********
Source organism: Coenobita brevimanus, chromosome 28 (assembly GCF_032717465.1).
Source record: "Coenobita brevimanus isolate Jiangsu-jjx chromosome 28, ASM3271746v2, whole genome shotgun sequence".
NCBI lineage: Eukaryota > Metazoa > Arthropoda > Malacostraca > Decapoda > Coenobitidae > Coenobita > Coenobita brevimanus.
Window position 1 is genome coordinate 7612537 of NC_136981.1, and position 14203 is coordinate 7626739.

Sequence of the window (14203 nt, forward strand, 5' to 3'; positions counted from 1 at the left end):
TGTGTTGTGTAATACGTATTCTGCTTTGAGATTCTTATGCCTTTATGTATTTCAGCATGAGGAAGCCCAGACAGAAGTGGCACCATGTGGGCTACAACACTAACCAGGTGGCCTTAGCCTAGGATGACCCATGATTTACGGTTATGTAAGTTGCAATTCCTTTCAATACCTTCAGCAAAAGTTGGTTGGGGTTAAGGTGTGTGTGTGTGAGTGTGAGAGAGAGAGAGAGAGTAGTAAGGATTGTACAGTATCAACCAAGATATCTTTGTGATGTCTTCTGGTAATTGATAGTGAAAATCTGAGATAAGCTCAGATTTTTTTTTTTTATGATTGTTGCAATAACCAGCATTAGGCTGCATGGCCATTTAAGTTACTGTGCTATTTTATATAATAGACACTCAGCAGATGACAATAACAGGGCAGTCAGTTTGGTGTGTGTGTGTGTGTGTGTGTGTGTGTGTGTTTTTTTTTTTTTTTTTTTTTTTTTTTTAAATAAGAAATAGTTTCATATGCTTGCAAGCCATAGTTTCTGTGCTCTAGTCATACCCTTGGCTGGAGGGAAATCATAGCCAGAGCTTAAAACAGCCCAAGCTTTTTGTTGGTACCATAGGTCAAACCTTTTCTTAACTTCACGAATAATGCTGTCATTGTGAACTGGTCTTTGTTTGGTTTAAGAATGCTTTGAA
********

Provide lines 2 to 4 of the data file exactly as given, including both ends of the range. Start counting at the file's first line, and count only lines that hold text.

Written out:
Source record: "Coenobita brevimanus isolate Jiangsu-jjx chromosome 28, ASM3271746v2, whole genome shotgun sequence".
NCBI lineage: Eukaryota > Metazoa > Arthropoda > Malacostraca > Decapoda > Coenobitidae > Coenobita > Coenobita brevimanus.
Window position 1 is genome coordinate 7612537 of NC_136981.1, and position 14203 is coordinate 7626739.